After 94 days of an internet shutdown that violated the human rights of millions of people, the government of Cameroon today restored internet access in the Anglophone regions of the country.
“This victory is a testament to the persistence, resilience, and strength of the people and organizations fighting to stop internet shutdowns in Cameroon and around the world,” said Deji Olukotun, who leads Access Now’s “Keep It On” campaign to fight internet shutdowns. “We stand together with a unified message to world governments: shutdowns violate human rights, and they will not be tolerated. They cannot, and will not, become the new normal, for the people of Cameroon or anywhere else.”
The government of Cameroon in January ordered the disruption of the internet in the Southwest and Northwest administrative regions of the country following protests and unrest surrounding service delivery. The regions are home to more than 5 million people, where residents had protested discrimination against Anglophones, citing French-speaking administrators and judges ruling on cases even when they did not speak English.
“We’re still accounting for the damage this unilateral, malicious act has done to the people, students, entrepreneurs, activists, and family and friends in Cameroon’s Anglophone communities. For more than three months, no one took responsibility for this blatant human rights violation,” said Peter Micek, Global Policy and Counsel at Access Now. “Rather than celebrate, world leaders, telco CEOs, and authorities in Cameroon should reflect on what went wrong, and how to stop this kind of shutdown from ever happening again.
“For our part, we pledge to learn from this, and use the stronger networks and principles we’ve created to ensure an end to internet shutdowns globally,” added Micek.
A conservative estimate pegs economic losses from the shutdown at a minimum of U.S. $4.5 million, in a country with a per capita income of just $1,200. This does not account for losses due to disruptions of supply chains, lack of investor confidence, and human costs. Notoriously, the affected region was home to Cameroon’s “Silicon Mountain,” a technology hub which suddenly found itself without internet.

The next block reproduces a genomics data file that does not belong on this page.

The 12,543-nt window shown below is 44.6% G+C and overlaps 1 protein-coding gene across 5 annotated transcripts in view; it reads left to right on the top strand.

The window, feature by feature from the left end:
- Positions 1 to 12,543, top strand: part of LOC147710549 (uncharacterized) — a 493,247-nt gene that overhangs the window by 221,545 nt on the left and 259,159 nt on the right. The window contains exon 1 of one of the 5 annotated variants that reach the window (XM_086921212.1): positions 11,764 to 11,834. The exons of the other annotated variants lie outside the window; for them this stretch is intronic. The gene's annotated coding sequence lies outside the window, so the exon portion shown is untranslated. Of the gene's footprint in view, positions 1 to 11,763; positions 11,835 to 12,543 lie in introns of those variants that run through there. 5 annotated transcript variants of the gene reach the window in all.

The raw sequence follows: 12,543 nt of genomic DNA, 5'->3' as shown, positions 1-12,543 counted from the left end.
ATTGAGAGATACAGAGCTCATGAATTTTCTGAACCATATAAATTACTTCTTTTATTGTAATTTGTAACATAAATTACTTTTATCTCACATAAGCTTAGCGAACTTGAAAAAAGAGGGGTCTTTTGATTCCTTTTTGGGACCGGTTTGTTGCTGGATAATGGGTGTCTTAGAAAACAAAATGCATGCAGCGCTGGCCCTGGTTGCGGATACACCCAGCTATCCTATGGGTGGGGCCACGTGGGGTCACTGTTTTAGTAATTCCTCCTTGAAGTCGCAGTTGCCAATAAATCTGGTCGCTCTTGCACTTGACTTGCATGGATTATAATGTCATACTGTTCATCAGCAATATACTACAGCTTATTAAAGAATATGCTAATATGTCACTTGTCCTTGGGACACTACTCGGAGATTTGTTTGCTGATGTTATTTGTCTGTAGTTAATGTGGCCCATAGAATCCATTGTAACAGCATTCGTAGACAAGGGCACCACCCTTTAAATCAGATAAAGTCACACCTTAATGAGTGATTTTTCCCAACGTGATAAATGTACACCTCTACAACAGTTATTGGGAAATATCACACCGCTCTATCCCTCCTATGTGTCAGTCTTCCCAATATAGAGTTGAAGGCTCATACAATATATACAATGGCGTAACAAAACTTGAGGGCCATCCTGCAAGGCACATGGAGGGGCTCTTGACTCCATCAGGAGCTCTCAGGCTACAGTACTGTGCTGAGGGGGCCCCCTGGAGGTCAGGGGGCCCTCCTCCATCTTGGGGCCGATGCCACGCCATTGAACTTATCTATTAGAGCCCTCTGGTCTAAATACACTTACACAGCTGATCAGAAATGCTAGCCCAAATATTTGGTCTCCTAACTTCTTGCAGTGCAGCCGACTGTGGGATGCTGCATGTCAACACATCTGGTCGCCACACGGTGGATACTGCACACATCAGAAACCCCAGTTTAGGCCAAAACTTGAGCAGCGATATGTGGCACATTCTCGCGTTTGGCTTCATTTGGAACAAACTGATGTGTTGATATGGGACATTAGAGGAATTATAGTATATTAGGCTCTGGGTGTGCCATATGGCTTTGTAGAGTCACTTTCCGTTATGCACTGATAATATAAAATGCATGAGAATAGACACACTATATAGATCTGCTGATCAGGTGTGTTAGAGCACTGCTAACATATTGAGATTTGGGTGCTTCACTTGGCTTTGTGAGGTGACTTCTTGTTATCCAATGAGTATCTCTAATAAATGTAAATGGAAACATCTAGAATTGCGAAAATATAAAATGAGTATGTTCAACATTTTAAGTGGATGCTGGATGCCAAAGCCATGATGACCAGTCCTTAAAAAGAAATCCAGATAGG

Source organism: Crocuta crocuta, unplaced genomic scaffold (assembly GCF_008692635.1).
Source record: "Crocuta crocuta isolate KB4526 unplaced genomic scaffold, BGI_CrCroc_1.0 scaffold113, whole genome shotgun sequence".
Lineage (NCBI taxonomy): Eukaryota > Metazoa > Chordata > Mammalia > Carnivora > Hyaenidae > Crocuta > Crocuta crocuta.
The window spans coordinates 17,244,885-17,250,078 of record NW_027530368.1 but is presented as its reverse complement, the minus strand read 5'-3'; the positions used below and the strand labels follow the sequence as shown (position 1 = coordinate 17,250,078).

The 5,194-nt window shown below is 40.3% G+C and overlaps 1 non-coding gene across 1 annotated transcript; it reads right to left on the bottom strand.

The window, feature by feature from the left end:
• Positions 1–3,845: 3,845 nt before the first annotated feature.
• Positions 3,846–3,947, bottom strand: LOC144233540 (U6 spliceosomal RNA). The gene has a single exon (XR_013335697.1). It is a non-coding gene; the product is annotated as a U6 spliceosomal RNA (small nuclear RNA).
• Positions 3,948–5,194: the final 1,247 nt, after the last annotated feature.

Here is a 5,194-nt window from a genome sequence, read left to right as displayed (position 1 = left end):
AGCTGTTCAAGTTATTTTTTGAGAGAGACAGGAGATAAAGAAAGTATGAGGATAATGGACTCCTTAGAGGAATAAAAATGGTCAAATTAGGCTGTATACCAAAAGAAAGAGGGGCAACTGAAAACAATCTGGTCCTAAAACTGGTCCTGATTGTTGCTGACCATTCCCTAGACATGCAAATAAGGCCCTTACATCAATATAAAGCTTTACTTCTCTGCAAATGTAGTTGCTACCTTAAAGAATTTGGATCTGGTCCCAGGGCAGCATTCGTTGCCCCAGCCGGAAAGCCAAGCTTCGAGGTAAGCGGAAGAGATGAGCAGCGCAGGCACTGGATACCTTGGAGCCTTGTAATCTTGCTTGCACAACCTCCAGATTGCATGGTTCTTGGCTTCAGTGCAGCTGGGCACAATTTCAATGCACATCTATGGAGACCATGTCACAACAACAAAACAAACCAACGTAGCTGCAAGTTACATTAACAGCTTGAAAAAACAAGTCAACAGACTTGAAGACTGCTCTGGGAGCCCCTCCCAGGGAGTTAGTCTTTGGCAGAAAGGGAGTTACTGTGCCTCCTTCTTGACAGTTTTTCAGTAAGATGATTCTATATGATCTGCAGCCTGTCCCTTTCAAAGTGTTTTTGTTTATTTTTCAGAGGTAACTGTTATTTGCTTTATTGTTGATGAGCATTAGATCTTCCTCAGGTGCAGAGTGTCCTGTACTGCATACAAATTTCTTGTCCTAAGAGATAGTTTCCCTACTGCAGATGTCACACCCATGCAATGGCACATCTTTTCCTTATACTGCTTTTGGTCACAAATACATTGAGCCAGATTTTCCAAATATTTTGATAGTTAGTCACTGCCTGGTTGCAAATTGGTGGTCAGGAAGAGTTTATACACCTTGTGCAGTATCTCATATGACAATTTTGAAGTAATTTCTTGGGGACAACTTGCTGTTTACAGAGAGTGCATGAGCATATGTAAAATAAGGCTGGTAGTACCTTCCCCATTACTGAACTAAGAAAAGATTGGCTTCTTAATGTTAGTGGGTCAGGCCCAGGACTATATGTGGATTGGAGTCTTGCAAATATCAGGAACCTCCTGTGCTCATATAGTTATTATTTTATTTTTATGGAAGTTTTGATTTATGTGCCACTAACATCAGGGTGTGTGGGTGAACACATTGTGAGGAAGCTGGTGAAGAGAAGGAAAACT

Access Now worked closely with Internet Without Borders and local partners in pressuring the government to turn the internet back on. Now that the shutdown has ended, telecom companies in Cameroon that were ordered to carry it out should acknowledge their role, publicly apologize to users, and pledge to work toward keeping the internet on as part of their responsibility to respect human rights. If they get compensation for the losses they incurred, they should consider sharing that compensation with the users.
The #KeepItOn Coalition is comprised of nearly 120 civil society organizations from 51 countries. The campaign has succeeded in pressuring the U.N. Human Rights Council to “unequivocally condemn” internet shutdowns and to spur the African Commission on Human and Peoples’ Rights, a regional body, to speak out against intentional disruptions of the internet. At RightsCon Brussels, 30 governments of the Freedom Online Coalition — including three from Africa — also criticized internet shutdowns. In November 2016, #KeepitOn partnered with Lush Cosmetics to launch a special bath product and worldwide action in nearly 1,000 stores in 40 countries, with profits leading to the creation of a Digital Fund to support digital rights activism. India remains one of the most egregious offenders of shutdowns, having lost nearly $1 billion in 2016 as a result. Civil society groups in the country have since launched a campaign called Keepusonline.in to urge state governments to end the practice of shutting down the internet.